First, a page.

What to Do When the Toilet Keeps Clogging

From small kids trying to flush toys, shoes, or wads of toilet paper to adults flushing dental floss, all sorts of wipes, and sanitary products, our toilets tend to get a real workout year after year. But it’s important to remember that everything that goes down the drain is not necessarily safe or completely gone. 

If your toilet keeps clogging up, it’s important to figure out what’s happening and then fix it before it becomes an even bigger issue like fatberg. Ignore the warning signs and eventually, a fatberg will end up clogging your sewer system. That’s when things get scary. Basically, a fatberg is just as disgusting as it sounds. It’s made from all the kinds of stuff your parents always yelled at you not to flush down the loo. You did it anyway, and now all of it is coming back to haunt you like the clown from IT. 

Once a fatberg begins forming in your pipes, your plumbing problems will gradually become more frequent as it grows in size. Left unresolved, clogged drains and toilets due to fatberg can result in major plumbing emergencies, such as broken pipes or leaks that can cause significant damage to your home and threaten your health. With a bit of knowledge and preventive measures, you can avoid fatberg and the associated toilet and sewer line clogging.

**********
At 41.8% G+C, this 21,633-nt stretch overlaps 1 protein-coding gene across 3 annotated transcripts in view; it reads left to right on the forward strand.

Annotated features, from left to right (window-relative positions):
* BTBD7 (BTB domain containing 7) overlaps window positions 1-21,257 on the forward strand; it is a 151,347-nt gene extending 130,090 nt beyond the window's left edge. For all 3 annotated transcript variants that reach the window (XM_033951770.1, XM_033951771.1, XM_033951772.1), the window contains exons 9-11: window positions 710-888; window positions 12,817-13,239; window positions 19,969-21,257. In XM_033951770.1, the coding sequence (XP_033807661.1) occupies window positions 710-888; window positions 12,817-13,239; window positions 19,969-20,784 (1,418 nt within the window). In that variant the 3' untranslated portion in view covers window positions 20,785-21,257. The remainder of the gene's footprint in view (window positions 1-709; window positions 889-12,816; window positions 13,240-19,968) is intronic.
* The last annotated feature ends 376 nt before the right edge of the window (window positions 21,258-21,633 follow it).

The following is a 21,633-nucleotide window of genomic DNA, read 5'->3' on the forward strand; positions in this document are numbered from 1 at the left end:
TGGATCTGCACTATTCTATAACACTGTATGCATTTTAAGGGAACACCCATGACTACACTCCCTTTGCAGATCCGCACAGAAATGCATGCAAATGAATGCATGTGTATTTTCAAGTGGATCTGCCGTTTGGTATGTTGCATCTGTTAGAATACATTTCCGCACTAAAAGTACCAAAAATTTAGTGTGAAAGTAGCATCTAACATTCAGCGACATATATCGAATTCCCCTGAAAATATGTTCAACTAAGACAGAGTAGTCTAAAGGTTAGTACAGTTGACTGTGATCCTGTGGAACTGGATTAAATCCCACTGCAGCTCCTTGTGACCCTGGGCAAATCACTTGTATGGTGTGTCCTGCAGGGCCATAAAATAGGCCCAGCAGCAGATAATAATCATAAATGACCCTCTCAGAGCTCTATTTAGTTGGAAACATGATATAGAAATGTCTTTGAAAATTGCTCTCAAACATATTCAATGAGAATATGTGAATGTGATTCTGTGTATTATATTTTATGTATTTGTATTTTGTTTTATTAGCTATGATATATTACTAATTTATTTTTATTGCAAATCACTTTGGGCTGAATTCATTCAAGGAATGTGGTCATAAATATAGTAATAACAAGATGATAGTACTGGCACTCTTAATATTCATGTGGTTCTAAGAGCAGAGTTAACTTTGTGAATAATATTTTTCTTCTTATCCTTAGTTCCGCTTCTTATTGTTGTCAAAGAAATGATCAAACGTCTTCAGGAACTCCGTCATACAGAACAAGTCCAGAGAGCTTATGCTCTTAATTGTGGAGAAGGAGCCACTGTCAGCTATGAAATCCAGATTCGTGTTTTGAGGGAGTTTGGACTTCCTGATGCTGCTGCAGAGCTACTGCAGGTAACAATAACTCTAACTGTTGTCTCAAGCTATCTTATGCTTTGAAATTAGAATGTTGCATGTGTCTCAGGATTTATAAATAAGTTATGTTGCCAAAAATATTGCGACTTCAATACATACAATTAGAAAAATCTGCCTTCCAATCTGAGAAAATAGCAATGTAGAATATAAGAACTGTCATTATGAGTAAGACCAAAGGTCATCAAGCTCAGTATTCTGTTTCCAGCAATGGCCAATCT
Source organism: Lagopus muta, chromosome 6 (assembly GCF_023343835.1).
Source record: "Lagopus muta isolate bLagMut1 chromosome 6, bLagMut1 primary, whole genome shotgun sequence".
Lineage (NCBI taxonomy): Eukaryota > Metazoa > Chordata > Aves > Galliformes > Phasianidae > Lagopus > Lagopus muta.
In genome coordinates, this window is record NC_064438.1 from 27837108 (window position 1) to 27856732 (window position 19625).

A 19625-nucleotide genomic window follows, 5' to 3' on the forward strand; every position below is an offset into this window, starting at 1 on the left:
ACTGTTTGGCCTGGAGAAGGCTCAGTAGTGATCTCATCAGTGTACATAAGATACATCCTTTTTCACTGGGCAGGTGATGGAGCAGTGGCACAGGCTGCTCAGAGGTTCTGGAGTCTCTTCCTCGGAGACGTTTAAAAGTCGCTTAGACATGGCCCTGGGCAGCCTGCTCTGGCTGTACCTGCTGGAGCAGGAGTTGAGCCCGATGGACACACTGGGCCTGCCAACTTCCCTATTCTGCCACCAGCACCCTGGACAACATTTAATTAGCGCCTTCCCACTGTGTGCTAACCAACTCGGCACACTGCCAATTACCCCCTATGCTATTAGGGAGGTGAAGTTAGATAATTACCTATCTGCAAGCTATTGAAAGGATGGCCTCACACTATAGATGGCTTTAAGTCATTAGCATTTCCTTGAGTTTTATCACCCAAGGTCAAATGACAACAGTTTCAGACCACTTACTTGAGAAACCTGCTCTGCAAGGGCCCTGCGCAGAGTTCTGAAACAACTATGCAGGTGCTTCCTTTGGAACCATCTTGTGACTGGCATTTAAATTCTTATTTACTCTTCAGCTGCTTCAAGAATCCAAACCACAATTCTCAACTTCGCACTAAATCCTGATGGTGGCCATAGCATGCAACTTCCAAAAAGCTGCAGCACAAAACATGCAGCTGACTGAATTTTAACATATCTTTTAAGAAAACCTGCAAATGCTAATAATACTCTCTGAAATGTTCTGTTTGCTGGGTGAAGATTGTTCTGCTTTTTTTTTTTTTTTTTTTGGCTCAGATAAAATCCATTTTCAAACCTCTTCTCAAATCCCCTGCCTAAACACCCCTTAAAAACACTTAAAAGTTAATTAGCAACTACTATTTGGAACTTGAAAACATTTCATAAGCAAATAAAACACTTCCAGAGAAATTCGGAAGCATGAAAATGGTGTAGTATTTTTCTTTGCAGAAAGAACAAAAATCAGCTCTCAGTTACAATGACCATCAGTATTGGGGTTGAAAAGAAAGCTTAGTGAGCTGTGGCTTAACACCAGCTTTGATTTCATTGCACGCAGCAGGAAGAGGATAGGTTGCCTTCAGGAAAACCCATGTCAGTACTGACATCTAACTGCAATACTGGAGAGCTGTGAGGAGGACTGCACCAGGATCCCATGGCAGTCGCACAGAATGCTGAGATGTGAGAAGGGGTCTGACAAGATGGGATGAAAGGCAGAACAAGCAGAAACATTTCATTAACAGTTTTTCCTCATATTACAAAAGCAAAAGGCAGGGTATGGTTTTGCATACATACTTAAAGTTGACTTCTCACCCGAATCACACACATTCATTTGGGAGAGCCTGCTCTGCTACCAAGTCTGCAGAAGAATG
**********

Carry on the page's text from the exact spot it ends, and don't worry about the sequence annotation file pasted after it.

What is Fatberg?

In 1912, an iceberg sank the Titanic. In 2013, a 15-ton fatberg nearly sank London. OK, that’s a bit hyperbolic, but when you picture a big congealed mass of grossness the size of a city bus blocking the sewer, you can see how it could cause some serious overflow problems. Fatberg forms from hair, grease, diapers, wipes and other non-biodegradable matter that collects over time, building into bigger and bigger blockages. In 2018, an 820-foot long fatberg was found blocking a Victorian stretch of sewer more than twice the length of two football fields. In 2019, a fatberg bigger than a jumbo jet wreaked havoc on a seaside town.

Of course, Americans aren’t far behind in the fatberg competition. In 2017, an enormous fatberg in Baltimore sewers caused many city sewage pipes to overflow, pushing 1.2 million gallons of raw sewage into a local watershed stream. In 2018, divers had to navigate through 90 feet of raw sewage inside of the sewers in Charleston, South Carolina, feeling for the blockage with their BARE HANDS. It took three days to clear the huge clog, and divers had to be bathed in bleach daily. New York City is regularly struggling with fatbergs. These examples are clear demonstrations of how fatbergs can become a public health hazard, and why we all need to be diligent about what we flush down our toilets. 

Warning Signs of Fatberg

Your main sewer line is the artery that moves all of your home’s wastewater (from toilets, sinks, dishwashers, etc.) away from the house and into the sewer. The main sewer line is connected to every plumbing fixture in your home, so you can understand why a clog in that line is such a big deal and can create such a big mess.